Network Devices That Do Not Segment The Network

Understanding Network Segmentation and Devices

Network segmentation is a key concept in the field of networking that involves dividing a computer network into smaller parts or segments. Each of these segments behaves as an independent network allowing for increased network performance and security. Segmentation typically utilizes devices such as routers, bridges, and switches. But, not all devices segment the network. Let’s take an in-depth look at the devices and their role in network segmentation.


The primary device that does not segment the network is a hub. A network hub is a node that broadcasts packets it receives from a source device to all connected devices in a network. Hubs are unable to discriminate between the devices on the network, hence they cannot segment the network. Hubs were primarily used in the past when networks were smaller and less complex. But, as network size and complexity grew, inefficiencies of hubs in handling network traffic led to their replacement with intelligent devices such as switches that are capable of directing packets only to intended recipients, thus segmenting the network.

Why don’t Hubs segment the network?

The main reason for this is that hubs operate on the first layer of the OSI Model – the Physical Layer. This layer conveys the bit stream through the network at the physical level. It provides only the hardware means of sending and receiving data on a carrier. Since hubs only move packets around within their respective networks without discretion, they don’t have an understanding of the network’s structure. As a result, they are not aware of the different segments and cannot manage them, unlike devices that operate in higher layers, like switches and routers.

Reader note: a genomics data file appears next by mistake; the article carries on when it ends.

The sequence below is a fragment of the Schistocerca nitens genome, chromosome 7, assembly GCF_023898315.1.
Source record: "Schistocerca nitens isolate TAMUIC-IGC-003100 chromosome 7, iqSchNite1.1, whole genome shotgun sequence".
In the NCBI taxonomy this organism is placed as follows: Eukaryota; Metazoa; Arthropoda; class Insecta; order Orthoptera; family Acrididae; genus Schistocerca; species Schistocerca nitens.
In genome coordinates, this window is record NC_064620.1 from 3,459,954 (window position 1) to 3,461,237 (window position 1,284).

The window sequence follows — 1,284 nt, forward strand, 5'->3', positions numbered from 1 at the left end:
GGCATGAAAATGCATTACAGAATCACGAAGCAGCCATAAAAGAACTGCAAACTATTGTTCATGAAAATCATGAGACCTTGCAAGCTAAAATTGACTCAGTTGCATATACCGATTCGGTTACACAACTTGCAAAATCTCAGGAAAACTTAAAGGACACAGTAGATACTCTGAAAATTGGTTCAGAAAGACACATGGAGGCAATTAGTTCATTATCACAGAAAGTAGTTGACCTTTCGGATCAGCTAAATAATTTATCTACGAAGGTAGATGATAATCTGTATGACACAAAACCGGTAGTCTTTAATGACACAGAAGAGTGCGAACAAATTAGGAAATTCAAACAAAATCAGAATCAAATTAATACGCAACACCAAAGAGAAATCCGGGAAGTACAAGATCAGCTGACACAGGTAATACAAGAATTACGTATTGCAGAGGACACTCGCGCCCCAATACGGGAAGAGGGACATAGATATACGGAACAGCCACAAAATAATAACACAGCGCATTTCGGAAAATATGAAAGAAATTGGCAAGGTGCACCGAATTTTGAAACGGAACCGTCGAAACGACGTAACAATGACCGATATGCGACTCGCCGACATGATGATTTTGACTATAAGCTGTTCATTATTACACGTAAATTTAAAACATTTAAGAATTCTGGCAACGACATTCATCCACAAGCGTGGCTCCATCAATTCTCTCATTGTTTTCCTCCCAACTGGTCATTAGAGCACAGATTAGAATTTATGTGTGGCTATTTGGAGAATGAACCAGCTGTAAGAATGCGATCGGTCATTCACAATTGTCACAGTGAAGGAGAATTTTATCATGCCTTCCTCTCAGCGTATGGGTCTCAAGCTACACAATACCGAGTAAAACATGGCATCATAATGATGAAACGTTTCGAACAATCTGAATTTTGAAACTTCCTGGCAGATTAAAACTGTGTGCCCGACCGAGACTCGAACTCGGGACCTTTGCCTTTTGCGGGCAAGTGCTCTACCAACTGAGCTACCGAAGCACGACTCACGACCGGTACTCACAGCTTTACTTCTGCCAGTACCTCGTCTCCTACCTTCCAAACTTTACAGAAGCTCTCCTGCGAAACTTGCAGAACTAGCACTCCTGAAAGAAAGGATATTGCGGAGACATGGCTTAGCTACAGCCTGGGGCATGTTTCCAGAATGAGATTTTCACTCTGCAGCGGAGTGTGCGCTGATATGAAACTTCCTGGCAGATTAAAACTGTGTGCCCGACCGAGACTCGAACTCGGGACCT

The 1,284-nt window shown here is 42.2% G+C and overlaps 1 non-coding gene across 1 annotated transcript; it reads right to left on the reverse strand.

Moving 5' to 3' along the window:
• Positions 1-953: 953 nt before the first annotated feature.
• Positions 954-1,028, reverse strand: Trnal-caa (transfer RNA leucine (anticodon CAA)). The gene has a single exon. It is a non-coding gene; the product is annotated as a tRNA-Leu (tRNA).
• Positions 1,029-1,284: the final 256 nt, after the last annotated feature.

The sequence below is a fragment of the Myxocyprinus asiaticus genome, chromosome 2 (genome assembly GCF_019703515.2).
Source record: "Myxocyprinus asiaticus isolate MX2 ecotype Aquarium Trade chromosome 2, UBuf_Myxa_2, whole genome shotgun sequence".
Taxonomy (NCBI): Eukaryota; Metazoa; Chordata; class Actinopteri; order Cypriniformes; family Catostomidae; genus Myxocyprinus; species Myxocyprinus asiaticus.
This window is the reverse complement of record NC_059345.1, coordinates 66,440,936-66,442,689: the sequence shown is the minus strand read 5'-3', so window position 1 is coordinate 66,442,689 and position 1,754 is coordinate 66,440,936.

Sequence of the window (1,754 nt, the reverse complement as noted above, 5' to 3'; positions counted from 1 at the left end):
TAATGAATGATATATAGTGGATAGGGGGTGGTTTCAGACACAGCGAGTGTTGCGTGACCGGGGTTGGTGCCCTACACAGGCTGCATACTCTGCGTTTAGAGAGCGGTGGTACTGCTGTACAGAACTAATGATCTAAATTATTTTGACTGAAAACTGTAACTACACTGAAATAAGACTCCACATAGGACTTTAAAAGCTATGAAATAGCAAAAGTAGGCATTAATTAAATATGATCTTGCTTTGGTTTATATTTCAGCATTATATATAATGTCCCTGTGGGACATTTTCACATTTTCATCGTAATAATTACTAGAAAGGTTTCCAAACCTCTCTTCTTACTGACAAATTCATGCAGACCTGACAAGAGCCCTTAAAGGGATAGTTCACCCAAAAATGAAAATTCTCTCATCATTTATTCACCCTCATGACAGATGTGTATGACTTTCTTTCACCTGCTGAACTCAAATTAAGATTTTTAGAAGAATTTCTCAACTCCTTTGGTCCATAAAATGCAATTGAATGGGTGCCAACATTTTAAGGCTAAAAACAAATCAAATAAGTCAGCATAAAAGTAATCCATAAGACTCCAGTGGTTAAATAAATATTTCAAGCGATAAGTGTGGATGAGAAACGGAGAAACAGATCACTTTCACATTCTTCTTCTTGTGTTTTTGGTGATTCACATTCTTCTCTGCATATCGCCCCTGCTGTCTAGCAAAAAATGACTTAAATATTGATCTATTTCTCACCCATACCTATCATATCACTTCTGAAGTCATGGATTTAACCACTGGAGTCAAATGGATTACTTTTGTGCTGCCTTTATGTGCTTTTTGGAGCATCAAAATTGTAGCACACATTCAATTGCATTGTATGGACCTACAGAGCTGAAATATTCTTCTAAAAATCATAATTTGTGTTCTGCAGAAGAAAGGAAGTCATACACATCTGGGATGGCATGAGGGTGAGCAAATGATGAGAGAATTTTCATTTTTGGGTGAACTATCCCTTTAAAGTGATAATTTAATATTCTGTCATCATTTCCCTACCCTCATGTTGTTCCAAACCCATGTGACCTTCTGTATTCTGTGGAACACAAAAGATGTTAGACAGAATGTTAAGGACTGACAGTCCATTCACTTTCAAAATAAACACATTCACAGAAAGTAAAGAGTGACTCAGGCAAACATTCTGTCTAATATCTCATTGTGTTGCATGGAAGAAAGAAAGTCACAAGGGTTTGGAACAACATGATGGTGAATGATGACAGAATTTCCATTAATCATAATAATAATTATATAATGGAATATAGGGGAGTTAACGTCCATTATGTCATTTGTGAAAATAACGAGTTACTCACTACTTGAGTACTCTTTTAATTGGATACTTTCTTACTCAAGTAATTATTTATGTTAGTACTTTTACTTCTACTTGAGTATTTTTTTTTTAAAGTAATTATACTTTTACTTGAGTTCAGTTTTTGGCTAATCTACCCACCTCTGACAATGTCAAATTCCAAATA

Role of other Devices

Routers and switches, unlike hubs, do perform network segmentation. A switch works at the Data Link layer of the OSI model to create a separate collision domain for each switch port. It learns the MAC addresses of each device on each port, thereby enabling it to send frames destined for a particular device directly to the port where the device is connected. This reduces unnecessary network traffic, thereby enhancing network performance.

Routers work at Layer 3 (the Network Layer) of the OSI model. Each router interface belongs to a different network and hence, splits the broadcast domain. This allows routers to break a network into multiple smaller networks, each forming a broadcast domain.

While discussing network devices and their roles, it’s beneficial to refer to a meraki sizing guide that offers comprehensive information about the capacity and functionality of various network devices including routers, switches, and hubs. Such guides help network administrators understand the specifications of these devices and make an informed decision when setting up a network infrastructure.


As we have seen, various devices participate in the design and function of a network. While many do segment the network and improve its performance, others, like hubs do not. They take a more indiscriminate, broadcast approach to data transmission, making them suitable for smaller, less complex network configurations. Understanding the capabilities and limitations of these devices, through resources such as a meraki sizing guide, is crucial in the effective and efficient implementation of network infrastructure.